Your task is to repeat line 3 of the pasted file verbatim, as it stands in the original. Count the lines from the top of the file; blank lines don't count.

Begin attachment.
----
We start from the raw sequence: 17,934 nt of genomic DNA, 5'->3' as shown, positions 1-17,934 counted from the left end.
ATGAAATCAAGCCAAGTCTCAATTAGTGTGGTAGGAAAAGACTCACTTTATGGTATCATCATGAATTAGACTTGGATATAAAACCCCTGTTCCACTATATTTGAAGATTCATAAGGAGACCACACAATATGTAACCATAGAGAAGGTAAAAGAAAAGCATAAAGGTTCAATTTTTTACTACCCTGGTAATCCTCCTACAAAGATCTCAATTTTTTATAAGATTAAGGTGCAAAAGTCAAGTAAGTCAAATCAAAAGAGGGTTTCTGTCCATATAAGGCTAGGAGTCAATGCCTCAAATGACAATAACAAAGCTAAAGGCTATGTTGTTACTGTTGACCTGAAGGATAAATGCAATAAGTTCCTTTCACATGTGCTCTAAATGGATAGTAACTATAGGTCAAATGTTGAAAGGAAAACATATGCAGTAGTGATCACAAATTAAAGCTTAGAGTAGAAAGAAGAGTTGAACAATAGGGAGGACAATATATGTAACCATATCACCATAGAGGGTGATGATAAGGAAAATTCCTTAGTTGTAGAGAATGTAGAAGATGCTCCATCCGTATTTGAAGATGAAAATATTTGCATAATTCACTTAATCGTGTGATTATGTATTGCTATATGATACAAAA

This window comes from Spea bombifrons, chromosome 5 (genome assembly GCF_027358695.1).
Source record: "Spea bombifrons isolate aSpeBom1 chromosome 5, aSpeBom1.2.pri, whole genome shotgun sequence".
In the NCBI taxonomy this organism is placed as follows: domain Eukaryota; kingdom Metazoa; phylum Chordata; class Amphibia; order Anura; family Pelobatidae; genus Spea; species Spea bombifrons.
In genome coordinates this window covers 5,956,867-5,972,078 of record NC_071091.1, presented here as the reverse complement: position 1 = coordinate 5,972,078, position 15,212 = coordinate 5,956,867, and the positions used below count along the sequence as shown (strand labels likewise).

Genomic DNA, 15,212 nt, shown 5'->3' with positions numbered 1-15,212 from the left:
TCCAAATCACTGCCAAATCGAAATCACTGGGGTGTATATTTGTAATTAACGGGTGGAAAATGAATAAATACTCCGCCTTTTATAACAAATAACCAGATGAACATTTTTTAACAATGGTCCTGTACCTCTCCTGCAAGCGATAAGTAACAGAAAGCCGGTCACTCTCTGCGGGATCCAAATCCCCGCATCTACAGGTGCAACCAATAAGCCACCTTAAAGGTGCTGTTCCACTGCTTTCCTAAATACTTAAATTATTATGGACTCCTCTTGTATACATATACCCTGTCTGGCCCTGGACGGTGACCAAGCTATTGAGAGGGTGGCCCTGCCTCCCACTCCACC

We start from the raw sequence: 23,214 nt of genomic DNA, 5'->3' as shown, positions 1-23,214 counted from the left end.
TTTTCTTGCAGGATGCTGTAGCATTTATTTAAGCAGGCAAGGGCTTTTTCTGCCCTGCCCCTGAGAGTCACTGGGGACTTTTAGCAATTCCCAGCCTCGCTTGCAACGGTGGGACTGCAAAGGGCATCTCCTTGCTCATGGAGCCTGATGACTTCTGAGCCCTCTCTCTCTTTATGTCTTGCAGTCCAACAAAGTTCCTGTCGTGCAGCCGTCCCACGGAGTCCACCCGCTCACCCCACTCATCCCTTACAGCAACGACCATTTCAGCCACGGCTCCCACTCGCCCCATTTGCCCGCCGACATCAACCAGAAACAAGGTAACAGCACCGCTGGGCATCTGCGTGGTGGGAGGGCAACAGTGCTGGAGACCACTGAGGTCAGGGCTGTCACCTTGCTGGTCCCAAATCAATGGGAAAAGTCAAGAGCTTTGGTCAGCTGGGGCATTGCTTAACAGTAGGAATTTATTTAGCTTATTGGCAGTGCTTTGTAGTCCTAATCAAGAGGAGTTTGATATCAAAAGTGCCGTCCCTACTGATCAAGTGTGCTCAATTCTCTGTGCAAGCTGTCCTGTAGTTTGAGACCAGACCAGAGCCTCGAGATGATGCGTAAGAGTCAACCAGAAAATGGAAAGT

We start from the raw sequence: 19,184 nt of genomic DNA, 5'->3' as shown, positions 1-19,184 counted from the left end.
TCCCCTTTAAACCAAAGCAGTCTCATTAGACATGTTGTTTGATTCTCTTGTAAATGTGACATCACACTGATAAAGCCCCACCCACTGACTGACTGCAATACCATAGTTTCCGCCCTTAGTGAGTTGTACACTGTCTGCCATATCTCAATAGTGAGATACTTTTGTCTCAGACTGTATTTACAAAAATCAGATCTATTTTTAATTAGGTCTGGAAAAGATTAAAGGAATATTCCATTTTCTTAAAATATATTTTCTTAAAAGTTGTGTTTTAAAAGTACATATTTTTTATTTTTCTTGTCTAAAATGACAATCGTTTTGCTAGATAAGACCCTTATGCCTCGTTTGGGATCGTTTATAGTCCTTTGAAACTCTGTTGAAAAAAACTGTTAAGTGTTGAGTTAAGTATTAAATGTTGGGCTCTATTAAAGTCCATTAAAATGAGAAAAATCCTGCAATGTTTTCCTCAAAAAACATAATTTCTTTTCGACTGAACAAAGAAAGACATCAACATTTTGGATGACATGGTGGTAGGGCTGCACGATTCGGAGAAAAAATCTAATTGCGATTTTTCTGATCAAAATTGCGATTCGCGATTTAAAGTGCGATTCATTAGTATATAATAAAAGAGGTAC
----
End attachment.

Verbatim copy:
This window comes from Spea bombifrons, chromosome 5 (genome assembly GCF_027358695.1).